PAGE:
UNB Prof. Emmanuel Stefanakis Authors Book on GIS
A new textbook on geographic information systems by GGE’s Professor Emmanuel Stefanakis has just been published by CreateSpace. Entitled Geographic Databases and Information Systems, its aim is to present geographic information systems from a technological perspective. Emphasis is given to the core of these systems, which is the geographic database along with the corresponding database management system. These two components largely control the performance and efficiency of a GIS. The fundamental methods and algorithms to analyze geographic data are also clearly described.
Most of the content of the economically priced 386-page-paperback book is the product of a series of continuous improvements to lecture notes distributed to university students in the context of undergraduate or graduate courses over the past decade. The book also includes outcomes of the theoretical research recently carried out by the author. Therefore, this resource aims to provide an aid and reference to both students (at the undergraduate and graduate level) and professionals alike.
The book is organized into fifteen chapters, which are grouped into three parts: Part I discusses the nature of geographic data, the coordinate systems associated with the earth’s surface, the projection of the earth’s surface onto paper and digital maps, and concludes with an introduction to geographic information systems.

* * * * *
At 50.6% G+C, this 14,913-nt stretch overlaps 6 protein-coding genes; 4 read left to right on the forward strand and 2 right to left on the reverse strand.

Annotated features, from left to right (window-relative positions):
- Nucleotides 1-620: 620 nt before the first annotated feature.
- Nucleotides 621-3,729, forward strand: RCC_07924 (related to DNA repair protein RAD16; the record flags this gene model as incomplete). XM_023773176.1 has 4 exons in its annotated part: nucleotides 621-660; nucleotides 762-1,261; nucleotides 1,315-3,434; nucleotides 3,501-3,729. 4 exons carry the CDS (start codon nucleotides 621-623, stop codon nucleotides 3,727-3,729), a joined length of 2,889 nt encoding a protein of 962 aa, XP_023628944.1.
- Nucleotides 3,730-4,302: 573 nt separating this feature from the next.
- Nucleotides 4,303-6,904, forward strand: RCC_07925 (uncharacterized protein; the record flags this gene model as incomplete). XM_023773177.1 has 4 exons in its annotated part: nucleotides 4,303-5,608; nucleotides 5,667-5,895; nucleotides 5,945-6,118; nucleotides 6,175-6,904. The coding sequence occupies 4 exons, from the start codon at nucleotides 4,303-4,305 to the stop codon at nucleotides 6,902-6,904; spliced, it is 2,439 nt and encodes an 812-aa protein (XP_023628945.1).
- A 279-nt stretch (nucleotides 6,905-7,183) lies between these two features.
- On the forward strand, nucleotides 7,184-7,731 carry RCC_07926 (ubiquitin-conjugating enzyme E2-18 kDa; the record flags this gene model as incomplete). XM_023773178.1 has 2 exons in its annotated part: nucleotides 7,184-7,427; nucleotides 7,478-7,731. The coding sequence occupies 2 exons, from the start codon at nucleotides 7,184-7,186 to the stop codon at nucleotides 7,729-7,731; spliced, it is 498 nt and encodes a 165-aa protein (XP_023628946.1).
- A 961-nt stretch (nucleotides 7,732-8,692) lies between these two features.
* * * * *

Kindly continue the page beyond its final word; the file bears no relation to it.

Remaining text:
In Part II, the discussion focuses on the technology of database systems. After presenting the basic concepts of these systems, the process of their design is elaborated. Then, some advanced database system design topics are visited along with the mechanisms of structuring data to support efficient management.
In Part III, the discussion relates to geographic databases. The representation and data models for geographic data are presented followed by a classification of geographic data analysis operations. The principles of computational geometry, spatial data structures, and optimization strategies for the execution of geographic procedures are discussed, before the state-of-the-art in geographic database systems technology is presented.